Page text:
Labour and birth

Women with type 1 diabetes

Caesarean delivery

If your doctor is concerned about you not being able to have a vaginal birth (for example, if they suspect your baby is large or there are other obstetric problems), they will discuss this with you when you are making a plan for your baby’s birth. This is usually towards the end of your pregnancy at around 35 - 36 weeks.

If a caesarean section is advised, it will be according to your obstetric needs, not just because you have diabetes. Birth by caesarean section is not a decision taken lightly, as there are risks involved with such major surgery. The medical decision to perform a caesarean section should be discussed with you in detail, so your doctor can explain the risks and benefits involved.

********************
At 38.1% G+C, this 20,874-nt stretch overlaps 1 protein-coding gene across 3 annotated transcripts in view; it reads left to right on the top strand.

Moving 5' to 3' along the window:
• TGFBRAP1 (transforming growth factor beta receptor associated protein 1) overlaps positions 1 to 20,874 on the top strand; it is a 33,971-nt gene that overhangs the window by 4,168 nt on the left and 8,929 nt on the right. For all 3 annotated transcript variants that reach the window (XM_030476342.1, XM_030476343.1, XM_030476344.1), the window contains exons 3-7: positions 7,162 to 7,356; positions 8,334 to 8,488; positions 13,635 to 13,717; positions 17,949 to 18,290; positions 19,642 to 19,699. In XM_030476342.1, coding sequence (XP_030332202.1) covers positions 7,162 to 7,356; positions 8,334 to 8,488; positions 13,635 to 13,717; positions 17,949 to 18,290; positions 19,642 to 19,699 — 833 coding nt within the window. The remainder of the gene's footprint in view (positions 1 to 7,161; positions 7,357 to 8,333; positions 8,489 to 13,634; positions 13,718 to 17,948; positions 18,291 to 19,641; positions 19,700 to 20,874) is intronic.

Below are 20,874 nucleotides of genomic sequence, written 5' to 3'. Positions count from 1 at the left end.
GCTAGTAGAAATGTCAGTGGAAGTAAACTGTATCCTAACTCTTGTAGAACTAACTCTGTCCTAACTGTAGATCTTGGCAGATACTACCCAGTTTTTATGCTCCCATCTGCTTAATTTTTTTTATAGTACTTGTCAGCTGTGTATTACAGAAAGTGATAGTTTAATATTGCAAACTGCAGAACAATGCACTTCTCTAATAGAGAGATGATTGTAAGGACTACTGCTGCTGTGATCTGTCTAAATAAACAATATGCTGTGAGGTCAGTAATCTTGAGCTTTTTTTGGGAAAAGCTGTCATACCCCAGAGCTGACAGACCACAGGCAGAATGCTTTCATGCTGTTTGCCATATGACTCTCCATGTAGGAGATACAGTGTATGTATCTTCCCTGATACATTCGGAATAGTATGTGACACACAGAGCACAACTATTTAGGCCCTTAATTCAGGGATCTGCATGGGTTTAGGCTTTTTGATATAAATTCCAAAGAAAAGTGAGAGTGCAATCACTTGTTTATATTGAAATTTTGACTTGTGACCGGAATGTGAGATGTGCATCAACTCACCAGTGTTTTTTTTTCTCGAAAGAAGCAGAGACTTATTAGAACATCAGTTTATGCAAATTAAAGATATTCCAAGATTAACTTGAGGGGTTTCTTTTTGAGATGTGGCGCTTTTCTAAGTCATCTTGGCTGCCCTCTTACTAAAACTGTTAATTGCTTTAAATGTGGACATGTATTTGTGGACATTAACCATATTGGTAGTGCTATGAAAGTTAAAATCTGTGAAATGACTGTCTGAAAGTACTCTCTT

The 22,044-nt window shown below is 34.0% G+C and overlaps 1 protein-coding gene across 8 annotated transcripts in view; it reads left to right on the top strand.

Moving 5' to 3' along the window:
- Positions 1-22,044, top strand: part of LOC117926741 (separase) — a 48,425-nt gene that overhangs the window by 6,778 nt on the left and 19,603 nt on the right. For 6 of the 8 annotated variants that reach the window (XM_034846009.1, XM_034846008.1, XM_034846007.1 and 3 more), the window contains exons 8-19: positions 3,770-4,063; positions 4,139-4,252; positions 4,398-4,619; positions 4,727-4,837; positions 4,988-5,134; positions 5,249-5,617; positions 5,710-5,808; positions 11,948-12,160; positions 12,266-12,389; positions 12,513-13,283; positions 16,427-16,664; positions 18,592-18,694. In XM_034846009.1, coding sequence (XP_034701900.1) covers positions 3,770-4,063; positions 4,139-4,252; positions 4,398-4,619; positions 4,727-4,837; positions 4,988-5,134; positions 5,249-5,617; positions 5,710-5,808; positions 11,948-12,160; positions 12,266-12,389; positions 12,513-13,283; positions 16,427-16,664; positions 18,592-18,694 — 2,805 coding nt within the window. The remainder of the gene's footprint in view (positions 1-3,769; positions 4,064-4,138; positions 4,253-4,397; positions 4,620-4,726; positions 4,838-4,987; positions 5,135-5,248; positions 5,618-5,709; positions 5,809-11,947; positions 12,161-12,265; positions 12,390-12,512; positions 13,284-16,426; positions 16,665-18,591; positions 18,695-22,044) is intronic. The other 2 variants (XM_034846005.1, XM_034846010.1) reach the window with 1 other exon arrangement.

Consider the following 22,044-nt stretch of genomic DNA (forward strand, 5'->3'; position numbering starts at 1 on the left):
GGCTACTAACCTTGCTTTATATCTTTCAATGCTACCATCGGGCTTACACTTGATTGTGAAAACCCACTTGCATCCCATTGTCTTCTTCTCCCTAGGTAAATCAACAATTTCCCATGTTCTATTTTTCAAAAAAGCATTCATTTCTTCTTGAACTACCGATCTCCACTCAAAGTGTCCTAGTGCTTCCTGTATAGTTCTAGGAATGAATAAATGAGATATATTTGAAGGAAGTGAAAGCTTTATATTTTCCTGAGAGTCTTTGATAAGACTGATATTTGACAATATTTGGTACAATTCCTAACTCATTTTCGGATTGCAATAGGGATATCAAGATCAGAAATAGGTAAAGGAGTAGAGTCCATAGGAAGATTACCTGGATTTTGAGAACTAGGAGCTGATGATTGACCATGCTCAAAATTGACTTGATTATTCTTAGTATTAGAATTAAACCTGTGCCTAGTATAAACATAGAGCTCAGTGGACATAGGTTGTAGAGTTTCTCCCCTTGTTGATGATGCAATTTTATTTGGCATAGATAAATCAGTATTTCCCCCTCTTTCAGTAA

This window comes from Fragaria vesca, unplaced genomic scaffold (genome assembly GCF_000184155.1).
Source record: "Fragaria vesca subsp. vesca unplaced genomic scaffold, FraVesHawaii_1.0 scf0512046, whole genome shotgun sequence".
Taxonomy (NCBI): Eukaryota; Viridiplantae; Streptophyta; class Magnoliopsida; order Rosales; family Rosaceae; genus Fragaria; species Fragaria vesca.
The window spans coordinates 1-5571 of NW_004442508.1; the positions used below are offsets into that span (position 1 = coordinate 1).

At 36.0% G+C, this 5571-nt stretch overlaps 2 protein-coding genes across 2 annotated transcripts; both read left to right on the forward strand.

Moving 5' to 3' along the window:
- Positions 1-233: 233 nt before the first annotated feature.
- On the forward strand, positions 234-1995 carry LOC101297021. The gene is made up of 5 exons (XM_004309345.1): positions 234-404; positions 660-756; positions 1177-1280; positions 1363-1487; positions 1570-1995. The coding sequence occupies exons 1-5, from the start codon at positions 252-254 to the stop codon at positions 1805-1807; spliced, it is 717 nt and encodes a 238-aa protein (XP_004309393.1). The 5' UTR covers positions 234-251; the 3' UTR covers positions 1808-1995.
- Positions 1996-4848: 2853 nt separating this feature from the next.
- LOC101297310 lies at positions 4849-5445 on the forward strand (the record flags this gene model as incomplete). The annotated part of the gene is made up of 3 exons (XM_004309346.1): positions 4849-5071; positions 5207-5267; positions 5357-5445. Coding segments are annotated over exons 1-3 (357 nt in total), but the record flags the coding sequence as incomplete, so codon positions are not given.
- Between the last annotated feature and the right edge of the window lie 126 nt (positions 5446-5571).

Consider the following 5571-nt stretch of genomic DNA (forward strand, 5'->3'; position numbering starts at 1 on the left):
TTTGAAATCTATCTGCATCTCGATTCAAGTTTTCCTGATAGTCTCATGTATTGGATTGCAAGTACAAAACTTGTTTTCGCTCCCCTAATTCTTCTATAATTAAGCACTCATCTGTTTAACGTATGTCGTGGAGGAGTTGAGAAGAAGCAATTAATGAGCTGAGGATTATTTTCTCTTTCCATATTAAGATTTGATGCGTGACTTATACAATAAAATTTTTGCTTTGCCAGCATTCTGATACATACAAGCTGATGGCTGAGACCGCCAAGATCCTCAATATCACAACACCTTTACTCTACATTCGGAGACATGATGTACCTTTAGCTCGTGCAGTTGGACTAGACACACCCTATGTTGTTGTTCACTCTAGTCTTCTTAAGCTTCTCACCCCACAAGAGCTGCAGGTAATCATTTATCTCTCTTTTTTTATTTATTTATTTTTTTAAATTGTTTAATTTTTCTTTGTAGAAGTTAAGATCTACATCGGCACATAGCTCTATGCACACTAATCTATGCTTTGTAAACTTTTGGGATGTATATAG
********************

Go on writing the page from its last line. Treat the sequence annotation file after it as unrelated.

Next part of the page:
If you are having a caesarean section, you will usually have to fast for about six hours beforehand. You will need to discuss the options for managing your blood glucose levels and insulin doses during this time with your diabetes in pregnancy team. It is a good idea to make a management plan with your team well before the birth.

In some circumstances a caesarean section is undertaken as an ‘emergency’. This might happen if there are problems with you or your baby, or because the labour is not progressing the way it should.